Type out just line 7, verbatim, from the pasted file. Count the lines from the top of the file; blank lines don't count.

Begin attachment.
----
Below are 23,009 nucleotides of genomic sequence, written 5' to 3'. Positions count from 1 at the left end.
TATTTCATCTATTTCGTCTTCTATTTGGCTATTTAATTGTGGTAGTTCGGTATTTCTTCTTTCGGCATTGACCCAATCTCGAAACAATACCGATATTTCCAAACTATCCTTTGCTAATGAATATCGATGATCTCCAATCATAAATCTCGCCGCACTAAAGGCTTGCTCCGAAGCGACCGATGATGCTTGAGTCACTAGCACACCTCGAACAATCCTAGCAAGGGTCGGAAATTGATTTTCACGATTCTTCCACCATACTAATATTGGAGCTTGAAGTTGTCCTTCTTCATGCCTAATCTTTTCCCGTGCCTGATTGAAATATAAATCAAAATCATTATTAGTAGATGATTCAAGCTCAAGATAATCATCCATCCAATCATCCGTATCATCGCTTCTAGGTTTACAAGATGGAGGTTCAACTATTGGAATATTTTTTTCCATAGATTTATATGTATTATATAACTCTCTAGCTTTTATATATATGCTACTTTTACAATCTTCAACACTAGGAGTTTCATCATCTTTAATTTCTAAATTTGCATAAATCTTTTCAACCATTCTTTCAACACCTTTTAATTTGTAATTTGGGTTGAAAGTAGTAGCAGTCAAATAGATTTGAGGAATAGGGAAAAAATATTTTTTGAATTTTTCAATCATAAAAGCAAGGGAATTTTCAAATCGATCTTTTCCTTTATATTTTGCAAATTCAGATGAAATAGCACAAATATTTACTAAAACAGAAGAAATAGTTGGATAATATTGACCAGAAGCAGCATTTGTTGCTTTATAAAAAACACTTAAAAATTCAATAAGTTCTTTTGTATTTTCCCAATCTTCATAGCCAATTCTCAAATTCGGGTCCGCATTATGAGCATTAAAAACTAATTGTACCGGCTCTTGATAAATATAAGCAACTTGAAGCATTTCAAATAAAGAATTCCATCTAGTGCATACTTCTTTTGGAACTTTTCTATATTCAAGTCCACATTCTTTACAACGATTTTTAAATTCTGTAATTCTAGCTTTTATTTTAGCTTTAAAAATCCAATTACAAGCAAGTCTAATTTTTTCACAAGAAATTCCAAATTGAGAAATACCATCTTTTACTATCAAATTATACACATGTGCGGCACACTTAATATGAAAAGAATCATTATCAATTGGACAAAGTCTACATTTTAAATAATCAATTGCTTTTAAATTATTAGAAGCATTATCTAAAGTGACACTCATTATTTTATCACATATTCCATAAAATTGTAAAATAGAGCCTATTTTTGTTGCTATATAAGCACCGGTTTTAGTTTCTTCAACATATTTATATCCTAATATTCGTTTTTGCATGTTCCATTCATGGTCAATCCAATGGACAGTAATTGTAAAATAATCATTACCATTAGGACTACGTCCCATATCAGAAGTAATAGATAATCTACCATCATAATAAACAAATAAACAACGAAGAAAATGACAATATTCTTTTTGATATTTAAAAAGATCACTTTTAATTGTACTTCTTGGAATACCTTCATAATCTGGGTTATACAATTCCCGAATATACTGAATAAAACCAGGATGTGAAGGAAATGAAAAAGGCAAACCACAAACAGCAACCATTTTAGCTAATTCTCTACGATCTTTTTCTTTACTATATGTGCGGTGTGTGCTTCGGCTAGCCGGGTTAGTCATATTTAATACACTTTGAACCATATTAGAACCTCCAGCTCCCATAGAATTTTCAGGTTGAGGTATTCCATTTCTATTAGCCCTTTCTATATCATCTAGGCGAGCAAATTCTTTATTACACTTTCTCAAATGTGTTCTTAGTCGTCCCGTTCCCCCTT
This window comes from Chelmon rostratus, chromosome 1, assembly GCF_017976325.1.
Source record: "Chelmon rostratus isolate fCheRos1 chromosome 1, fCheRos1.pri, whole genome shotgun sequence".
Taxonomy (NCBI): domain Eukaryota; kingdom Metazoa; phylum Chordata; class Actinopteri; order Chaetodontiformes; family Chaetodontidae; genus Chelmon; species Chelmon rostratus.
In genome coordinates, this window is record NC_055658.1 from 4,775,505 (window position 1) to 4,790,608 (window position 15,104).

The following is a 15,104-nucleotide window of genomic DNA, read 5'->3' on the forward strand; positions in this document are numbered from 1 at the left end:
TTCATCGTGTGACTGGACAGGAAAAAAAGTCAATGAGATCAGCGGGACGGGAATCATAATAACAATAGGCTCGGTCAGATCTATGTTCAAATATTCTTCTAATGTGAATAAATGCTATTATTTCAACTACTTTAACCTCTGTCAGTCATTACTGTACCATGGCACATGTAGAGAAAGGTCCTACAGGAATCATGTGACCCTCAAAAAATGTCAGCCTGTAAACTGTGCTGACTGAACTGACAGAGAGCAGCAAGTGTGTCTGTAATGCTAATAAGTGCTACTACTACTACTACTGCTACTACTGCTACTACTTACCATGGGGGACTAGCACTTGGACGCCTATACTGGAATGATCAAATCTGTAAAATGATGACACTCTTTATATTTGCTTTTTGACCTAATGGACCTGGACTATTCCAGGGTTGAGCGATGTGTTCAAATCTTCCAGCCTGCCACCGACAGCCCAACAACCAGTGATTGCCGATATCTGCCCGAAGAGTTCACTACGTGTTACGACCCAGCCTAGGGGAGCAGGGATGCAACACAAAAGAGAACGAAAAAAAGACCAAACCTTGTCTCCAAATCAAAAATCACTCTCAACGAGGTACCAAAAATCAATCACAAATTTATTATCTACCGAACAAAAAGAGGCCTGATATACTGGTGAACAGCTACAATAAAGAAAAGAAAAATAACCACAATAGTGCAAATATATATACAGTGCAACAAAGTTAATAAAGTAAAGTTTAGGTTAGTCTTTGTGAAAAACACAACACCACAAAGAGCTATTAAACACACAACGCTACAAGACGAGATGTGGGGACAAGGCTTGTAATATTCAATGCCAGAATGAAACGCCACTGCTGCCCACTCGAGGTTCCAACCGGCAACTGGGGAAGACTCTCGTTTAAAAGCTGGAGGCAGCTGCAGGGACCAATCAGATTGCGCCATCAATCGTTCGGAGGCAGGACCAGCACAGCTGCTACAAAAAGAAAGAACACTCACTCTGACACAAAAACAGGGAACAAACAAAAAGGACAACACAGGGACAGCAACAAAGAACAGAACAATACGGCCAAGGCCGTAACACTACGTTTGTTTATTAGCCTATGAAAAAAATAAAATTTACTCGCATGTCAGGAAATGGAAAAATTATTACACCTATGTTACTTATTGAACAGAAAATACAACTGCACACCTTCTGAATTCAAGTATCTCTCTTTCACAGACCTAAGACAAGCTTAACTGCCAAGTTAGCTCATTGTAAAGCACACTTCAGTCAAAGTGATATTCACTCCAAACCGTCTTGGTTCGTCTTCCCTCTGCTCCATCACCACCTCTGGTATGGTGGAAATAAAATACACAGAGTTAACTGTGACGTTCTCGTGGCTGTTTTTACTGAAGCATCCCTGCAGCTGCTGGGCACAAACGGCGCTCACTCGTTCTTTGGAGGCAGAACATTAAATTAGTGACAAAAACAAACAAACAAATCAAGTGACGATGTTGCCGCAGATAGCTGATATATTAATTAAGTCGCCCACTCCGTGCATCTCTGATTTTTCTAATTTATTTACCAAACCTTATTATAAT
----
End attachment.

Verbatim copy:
The following is a 15,104-nucleotide window of genomic DNA, read 5'->3' on the forward strand; positions in this document are numbered from 1 at the left end: